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Why Rest is Overrated

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Why Rest is Overrated

A massage, an hour with a good book, getting out of the office when you promised yourself you would.

Time with your partner, your family, your friends.

Time with your thoughts (if that’s not too scary!)

How often do you take the time to do any of these things? I’m guessing – not as much as you’d like to, and probably not enough.

If you’re like many people out there, this can mean you end up spending your days running around like a headless chicken, always busy busy busy, but not really heading in any particular direction.

At the end of the day you fall exhausted into bed, and wonder why you can’t sleep, or why it is that you never have the energy to introduce anything new into your life.

Sooner or later, something snaps. Either you become sick for a period of weeks, or you become completely unmotivated to do anything that you’re not getting paid for. Or both.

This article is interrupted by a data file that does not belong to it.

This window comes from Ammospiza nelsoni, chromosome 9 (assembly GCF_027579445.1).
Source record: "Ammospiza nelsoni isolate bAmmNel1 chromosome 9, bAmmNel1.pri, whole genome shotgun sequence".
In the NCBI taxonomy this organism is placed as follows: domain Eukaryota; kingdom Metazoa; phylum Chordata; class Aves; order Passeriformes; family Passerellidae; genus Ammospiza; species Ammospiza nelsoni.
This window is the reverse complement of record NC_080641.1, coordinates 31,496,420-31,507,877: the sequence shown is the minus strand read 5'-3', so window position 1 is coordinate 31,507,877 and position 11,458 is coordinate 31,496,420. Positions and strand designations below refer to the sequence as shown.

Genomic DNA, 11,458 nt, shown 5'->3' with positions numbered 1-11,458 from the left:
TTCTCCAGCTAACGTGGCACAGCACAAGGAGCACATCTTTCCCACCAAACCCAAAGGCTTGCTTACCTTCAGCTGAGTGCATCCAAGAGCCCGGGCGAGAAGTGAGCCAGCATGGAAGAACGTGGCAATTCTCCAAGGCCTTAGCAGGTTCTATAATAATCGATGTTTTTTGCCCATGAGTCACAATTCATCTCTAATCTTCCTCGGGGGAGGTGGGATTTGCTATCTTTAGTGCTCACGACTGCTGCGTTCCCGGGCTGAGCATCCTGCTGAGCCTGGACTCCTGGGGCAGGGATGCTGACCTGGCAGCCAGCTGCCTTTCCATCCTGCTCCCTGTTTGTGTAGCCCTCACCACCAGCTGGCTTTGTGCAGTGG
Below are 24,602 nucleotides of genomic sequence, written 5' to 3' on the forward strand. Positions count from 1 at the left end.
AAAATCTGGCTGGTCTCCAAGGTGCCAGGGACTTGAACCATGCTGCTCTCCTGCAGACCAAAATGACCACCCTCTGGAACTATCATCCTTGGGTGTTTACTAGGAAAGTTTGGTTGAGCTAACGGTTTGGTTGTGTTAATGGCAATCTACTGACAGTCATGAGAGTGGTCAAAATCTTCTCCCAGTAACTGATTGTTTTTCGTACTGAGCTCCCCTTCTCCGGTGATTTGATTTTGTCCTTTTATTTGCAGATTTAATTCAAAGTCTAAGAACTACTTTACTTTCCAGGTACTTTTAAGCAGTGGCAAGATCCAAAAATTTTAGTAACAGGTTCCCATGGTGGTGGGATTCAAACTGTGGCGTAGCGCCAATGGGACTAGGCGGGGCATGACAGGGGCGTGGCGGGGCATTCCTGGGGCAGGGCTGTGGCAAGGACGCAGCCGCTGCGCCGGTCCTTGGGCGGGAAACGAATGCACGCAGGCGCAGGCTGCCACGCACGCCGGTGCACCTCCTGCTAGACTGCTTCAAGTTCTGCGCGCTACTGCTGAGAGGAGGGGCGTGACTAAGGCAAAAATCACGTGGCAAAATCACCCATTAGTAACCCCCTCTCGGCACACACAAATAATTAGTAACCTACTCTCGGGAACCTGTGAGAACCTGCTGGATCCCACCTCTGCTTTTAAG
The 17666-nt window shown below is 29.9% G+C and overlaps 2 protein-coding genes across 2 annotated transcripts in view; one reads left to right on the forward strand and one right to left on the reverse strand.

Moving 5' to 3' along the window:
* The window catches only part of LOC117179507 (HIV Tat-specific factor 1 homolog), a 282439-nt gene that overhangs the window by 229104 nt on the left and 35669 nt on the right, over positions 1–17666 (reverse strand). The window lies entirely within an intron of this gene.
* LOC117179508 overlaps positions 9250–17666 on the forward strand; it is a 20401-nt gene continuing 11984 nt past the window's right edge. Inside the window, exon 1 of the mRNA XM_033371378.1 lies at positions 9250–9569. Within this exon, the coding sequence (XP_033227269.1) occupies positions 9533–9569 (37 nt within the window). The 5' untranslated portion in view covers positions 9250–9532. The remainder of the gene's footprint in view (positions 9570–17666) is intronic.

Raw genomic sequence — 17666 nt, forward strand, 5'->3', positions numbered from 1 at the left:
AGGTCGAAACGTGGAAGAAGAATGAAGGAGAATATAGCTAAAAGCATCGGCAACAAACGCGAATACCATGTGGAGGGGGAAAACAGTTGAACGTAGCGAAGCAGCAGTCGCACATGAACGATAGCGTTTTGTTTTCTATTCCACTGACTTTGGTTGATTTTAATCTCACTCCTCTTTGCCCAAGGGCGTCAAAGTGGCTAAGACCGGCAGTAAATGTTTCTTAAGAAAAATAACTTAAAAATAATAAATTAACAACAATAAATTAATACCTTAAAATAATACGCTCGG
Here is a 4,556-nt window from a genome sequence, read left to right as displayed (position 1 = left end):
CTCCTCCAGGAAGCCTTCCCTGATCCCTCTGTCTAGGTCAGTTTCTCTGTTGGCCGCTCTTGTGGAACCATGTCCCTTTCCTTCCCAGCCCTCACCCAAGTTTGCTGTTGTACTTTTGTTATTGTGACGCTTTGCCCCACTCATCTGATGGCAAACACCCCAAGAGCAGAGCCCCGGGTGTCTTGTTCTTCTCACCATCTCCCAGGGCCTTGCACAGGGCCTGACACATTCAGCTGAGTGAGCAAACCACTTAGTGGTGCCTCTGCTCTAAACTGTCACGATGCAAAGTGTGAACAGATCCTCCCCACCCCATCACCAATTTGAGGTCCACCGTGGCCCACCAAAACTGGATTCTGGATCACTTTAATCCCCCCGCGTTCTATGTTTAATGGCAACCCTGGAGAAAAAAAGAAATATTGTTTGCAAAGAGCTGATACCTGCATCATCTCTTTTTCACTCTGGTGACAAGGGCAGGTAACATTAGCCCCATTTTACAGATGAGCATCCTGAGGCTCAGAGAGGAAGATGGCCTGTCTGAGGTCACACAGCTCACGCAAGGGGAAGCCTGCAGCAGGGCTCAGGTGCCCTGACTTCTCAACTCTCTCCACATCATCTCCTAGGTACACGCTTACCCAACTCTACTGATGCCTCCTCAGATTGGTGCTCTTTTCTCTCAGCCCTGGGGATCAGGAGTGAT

‘I need to rest’, you say, skipping training sessions, social events, trying new hobbies. Skipping life.

Maybe you take some time off.

Invariably, this is not a good thing. With each day that passes, you become more self-indulgent, and less likely to accomplish even the smallest task. After about a week at home, it becomes unthinkable to even get dressed in the morning, let alone make the bed/ shop for groceries/ get the mail.

The rot sets in.

I once took a few ‘nothing’ days off from work. A chance to recover from the early mornings and work on all my ideas.

By mid-morning of the first day I had turned into the most unproductive person on the face of the earth. I figured I had the whole day ahead, so why do anything now. This attitude pretty much carried me through until I had to go back to work again.

‘I need a break’, I said to myself. ‘I’ll feel better after a few days doing nothing’.

I was wrong.